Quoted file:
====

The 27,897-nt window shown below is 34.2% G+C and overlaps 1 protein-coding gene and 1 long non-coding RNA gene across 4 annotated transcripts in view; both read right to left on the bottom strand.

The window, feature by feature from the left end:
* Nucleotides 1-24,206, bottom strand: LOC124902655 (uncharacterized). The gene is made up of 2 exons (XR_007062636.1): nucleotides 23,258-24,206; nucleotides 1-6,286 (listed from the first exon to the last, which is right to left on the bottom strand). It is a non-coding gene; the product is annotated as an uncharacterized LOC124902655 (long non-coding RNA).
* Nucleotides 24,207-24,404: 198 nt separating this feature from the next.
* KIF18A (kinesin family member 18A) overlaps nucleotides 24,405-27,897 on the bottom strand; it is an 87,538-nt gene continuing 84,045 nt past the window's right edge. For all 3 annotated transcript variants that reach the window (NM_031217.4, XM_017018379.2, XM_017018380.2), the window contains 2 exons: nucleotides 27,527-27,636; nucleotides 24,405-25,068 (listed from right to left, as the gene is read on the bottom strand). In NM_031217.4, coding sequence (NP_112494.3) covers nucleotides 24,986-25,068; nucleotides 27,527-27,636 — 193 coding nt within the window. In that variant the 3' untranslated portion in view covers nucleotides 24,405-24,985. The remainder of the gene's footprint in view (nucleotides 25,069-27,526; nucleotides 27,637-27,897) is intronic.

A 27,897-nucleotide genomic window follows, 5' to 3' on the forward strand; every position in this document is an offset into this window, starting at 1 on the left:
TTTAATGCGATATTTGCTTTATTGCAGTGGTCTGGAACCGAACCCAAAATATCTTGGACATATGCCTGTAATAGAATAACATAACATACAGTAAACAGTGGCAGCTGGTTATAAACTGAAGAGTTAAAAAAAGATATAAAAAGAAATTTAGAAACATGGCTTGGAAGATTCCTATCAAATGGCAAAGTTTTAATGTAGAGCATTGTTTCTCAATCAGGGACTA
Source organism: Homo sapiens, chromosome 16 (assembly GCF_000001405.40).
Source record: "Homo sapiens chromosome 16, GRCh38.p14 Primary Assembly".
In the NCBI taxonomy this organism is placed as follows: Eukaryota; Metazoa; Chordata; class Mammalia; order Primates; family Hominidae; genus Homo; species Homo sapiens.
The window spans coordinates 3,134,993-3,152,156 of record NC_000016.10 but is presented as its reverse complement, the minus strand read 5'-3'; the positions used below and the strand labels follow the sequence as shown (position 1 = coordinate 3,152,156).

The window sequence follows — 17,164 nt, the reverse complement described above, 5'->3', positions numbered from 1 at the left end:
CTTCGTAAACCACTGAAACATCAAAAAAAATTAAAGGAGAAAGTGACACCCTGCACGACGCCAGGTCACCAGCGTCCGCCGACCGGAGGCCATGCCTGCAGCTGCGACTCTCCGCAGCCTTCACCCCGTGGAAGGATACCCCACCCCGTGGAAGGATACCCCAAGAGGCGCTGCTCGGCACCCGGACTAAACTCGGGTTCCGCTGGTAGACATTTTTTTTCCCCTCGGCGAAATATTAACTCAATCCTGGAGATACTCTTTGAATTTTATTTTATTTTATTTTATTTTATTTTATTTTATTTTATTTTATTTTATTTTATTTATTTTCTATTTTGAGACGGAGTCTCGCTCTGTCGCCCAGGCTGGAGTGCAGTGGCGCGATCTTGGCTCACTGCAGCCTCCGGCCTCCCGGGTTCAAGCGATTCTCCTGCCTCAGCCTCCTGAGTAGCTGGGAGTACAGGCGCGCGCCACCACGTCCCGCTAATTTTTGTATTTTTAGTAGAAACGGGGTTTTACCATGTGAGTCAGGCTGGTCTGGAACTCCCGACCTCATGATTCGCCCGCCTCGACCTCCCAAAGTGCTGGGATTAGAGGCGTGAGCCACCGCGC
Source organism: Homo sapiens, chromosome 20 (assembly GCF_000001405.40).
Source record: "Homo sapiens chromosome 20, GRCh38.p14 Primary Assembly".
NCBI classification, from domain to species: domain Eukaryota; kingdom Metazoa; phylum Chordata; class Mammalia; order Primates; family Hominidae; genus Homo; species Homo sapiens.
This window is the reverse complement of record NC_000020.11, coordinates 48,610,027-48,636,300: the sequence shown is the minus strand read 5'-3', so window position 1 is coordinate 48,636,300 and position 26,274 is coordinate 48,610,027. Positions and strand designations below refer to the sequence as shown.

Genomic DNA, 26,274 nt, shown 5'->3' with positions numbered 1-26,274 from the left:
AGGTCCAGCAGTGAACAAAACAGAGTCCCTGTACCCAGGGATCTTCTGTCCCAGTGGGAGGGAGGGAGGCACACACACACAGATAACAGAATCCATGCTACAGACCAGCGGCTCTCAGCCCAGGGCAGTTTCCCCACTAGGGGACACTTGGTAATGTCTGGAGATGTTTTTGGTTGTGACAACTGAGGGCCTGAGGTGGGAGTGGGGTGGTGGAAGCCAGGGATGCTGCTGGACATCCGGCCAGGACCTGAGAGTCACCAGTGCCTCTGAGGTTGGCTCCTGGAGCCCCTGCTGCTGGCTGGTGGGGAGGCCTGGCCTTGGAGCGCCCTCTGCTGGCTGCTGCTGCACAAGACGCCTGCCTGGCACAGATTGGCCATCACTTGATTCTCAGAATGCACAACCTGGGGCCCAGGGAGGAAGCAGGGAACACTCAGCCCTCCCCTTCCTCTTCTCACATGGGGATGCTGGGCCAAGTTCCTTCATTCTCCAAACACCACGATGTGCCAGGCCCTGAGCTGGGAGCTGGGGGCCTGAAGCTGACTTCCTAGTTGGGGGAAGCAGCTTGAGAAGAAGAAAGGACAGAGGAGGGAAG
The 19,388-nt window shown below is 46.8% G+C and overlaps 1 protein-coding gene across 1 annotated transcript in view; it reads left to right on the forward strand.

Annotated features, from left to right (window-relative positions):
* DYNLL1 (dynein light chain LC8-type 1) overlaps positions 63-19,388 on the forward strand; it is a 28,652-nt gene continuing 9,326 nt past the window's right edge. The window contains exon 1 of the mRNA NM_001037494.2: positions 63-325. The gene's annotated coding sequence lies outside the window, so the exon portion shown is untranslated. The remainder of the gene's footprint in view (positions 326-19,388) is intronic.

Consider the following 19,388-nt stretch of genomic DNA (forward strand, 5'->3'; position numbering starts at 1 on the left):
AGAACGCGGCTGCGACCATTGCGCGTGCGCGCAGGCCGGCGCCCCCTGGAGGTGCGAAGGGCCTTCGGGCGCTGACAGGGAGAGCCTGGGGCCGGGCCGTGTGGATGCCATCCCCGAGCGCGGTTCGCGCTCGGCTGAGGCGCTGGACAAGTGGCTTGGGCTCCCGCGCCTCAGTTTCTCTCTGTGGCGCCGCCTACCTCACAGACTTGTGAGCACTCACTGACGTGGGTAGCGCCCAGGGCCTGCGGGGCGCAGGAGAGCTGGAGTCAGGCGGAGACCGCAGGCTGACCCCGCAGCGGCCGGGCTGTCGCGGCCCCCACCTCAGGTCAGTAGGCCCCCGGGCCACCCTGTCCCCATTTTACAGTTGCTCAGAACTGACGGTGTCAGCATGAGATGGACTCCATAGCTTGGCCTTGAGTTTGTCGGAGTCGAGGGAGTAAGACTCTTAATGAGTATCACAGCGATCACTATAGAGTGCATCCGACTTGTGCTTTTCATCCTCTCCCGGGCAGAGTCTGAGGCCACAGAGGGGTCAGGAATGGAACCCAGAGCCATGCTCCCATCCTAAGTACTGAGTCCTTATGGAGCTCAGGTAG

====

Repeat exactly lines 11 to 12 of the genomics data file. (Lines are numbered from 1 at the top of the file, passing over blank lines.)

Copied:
The window spans coordinates 3,134,993-3,152,156 of record NC_000016.10 but is presented as its reverse complement, the minus strand read 5'-3'; the positions used below and the strand labels follow the sequence as shown (position 1 = coordinate 3,152,156).

The window sequence follows — 17,164 nt, the reverse complement described above, 5'->3', positions numbered from 1 at the left end: